2_1_DiscoverGermany_Issue32_November2015:Scan Magazine 1
Crinkled perfection How Wiesflecker architects put their buildings in context with the environment By adjusting blueprints to surroundings, Wiesflecker stand for a modern approach to enhance life quality through architecture. TEXT: CORNELIA BRELOWSKI | PHOTOS: DAVIS SCHREYER/ MARKUS BSTIELER
Regularly collaborating with artists is one of the ways Austria-based Johannes Wiesflecker mixes up traditional ideas in architecture. Such is the case with the Wiesflecker high school annex in Kufstein, which offers a highly philosophical statement. A wall looking like crinkled paper, designed by artist Karl-Heinz Klopf, stands not only for the struggle of academic growth, but also for the trial and error principle of writing something down, then crumbling up the paper and beginning anew. Wiesflecker's own architectural philosophy to a large part also comprises of integrating the new into the old, to settle the
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building well into its surroundings, both into landscape and urban space alike. In the case of the Kufstein high school, the colouring in white and light greys links the modern annex to the older school buildings visually, while its conical shape settles the building within the existing landscape. Having participated in a myriad of competitions already as a student, Johannes Wiesflecker started his own enterprise at the tender age of 33, eager to put his own ideas out there. Relentlessly working through the nights on a regular basis has paid off for him in the long run.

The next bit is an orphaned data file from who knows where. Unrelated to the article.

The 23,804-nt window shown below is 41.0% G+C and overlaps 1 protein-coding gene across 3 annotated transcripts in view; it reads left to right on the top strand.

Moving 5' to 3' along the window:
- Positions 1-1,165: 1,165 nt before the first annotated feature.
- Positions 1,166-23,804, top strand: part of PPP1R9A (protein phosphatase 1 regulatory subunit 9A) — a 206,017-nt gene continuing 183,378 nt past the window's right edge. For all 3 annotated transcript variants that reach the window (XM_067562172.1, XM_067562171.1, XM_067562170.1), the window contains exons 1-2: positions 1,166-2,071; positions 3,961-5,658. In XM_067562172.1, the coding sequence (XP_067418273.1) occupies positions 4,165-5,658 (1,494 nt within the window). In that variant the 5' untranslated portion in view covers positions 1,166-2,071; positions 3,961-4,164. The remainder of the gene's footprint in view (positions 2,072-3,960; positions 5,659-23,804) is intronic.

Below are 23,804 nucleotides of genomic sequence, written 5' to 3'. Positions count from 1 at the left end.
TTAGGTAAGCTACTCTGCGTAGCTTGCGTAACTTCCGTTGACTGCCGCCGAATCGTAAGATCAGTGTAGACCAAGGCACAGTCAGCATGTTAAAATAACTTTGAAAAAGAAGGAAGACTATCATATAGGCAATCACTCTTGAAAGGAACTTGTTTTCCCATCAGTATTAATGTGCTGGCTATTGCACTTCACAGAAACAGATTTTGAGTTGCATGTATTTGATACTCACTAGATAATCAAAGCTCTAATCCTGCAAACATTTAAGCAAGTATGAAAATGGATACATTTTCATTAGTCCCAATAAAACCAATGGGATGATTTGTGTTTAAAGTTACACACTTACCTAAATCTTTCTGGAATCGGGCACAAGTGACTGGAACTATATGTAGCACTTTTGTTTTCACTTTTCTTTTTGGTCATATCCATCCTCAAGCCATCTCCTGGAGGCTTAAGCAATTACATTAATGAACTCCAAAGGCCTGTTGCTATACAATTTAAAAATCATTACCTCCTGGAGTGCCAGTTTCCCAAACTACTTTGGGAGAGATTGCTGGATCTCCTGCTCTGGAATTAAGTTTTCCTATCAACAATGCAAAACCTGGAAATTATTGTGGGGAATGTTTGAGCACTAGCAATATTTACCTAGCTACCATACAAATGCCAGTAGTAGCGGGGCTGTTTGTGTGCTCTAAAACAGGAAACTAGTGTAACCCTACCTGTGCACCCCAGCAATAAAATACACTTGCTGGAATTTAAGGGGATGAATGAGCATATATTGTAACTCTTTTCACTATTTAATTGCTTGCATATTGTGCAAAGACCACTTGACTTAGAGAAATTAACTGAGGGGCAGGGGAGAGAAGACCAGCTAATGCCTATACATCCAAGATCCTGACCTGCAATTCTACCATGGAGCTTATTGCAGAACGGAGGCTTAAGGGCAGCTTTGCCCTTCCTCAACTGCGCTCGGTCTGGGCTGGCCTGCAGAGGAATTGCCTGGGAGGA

For example, with challenges like the office and business property ‘Sparkassenplatz 2’. Here, the project asked for integrating parts of an older building as well as creating a new outline of an increased height from four to a whopping seven stories.This complicated task inspired Wiesflecker to “go human”on a larger scale. By creating inner spaces of various sizes and identities to accommodate the enterprises and offices and through an artistic layering of the stories themselves, the block-like nature of the existing building is broken up and the new additional stories feature a“lighter”quality, simply by recoiling a few metres from the outline and displaying glass walls to mirror the sky. Doubtlessly, Wiesflecker architects stand for modern materials: Concrete, glass and steel
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